Shares of some healthcare companies couldn't escape the wrath of COVID-19, the disease caused by the novel coronavirus. NuVasive (NUVA -0.04%) closed down 13% on Thursday, while Exelixis (EXEL -1.00%) slumped 12% and Natus Medical (NTUS -0.68%) dropped a whopping 17%. The broader S&P 500 index only fell 9.5% on Thursday.
It's been a rough week for NuVasive, having also registered a double-digit decline on Monday. Part of the issue is likely that investors are profit taking, with the spine technology company having risen 56% in 2019.
It's likely COVID-19 will have some short-term affects on the rate of spine surgeries performed using NuVasive's minimally invasive lateral systems, but those backs aren't going to fix themselves. The patients will eventually need surgeries, and NuVasive will be there to continue to take market share from traditional spine surgery companies.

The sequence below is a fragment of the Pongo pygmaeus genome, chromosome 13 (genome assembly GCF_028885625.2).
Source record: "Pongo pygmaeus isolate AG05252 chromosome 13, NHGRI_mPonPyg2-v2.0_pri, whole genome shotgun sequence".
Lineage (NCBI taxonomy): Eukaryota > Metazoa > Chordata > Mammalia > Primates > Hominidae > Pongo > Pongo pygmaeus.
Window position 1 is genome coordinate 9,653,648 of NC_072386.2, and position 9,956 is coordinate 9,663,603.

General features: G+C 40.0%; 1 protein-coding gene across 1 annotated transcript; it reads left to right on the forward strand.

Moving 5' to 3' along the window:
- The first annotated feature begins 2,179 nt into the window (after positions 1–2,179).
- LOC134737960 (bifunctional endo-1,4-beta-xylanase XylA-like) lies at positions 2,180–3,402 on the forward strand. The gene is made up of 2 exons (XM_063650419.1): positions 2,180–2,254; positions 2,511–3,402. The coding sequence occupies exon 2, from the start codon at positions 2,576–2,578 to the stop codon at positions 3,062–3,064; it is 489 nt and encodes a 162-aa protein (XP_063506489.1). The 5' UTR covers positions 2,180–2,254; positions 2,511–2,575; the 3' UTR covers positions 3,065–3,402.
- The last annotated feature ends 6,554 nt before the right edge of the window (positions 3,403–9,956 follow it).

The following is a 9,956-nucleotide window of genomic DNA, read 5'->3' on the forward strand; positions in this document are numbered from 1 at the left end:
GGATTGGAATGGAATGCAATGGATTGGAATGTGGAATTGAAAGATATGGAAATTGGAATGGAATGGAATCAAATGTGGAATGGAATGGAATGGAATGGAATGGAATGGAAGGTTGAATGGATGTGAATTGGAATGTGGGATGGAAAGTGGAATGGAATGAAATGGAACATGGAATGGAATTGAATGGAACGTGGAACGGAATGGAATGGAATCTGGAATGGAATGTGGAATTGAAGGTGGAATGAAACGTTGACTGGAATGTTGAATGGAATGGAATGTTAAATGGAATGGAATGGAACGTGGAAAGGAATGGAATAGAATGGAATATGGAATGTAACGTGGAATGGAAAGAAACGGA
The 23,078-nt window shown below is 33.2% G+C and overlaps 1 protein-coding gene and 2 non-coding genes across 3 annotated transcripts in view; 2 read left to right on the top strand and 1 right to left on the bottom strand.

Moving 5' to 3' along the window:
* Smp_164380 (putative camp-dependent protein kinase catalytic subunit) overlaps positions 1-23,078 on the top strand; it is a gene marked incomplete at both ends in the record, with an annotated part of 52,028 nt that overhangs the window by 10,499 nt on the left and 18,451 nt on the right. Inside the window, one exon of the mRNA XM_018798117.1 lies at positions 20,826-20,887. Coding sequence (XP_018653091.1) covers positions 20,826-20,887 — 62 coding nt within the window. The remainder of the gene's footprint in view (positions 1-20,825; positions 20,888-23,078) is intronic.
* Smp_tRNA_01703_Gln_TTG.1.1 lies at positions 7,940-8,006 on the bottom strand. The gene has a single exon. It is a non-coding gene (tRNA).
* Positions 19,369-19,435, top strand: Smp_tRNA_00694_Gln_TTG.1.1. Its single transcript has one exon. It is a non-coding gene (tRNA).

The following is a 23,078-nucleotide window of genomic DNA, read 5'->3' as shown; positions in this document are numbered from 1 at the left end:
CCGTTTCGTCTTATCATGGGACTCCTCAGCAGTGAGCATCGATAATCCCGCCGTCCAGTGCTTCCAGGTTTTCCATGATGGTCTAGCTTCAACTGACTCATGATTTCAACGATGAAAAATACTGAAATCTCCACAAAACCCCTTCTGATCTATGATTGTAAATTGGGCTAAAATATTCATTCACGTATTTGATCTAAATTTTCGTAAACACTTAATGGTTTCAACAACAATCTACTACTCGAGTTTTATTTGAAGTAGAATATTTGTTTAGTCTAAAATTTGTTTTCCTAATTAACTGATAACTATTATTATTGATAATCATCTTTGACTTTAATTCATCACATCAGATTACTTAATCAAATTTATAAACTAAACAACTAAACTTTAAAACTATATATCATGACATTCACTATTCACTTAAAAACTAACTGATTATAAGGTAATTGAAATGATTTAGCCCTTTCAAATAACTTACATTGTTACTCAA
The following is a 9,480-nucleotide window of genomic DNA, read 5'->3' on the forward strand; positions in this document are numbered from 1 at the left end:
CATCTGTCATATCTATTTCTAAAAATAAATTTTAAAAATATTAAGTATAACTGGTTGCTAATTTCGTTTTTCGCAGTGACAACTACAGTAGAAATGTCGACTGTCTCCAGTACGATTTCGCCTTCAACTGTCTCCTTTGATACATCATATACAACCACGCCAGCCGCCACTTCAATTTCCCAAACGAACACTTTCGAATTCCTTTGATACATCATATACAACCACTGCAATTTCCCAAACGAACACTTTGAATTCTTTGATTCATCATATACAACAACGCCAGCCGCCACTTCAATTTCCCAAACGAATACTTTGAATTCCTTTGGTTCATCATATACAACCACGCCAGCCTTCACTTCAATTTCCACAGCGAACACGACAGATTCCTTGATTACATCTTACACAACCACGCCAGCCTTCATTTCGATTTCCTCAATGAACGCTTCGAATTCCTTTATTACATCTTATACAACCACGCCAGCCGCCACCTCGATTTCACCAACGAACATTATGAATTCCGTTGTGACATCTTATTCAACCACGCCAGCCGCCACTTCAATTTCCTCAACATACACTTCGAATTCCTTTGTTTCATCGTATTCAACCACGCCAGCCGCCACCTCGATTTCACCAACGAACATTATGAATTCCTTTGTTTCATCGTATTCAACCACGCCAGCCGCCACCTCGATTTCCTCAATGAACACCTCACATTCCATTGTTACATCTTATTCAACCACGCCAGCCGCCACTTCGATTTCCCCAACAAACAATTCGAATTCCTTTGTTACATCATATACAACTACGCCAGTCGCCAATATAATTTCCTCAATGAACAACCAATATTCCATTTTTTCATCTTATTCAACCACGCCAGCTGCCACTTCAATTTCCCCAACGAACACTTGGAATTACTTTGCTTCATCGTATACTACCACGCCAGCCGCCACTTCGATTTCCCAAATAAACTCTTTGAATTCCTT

Exelixis is the most puzzling of the three since it sells cancer treatments. Patients are still going to need their medication no mater what COVID-19 brings. The biotech does have an upcoming binary event with the CheckMate 9ER trial testing its Cabometryx drug plus Bristol-Myers Squibb's (BMY -0.60%) Opdivo in kidney cancer. The results, which are due out in the first half of this year, could reaccelerate Cabometryx's growth, but with the broader market having issues, investors may be selling to reduce their exposure to risk.
Natus sells a variety of products including newborn hearing tests, neurology products, and hearing aid fittings. While it's squarely in the healthcare space, it's foreseeable that Natus could see a slowdown in demand for some of its products. If COVID-19 pushed the U.S. into a recession, for example, the birth rate might temporarily go down, reducing spending on its hearing tests. And with COVID-19 affecting older patients to a higher degree, they may choose to stay home and put off getting hearing aids, although some of that revenue could be captured later once things settle down.
In these trying times, it can be hard to stay the course, but investors should be looking to areas like healthcare where revenues are less likely to be affected than in other sectors, where a recession -- if COVID-19 pushes us there -- might have a greater affect on discretionary spending.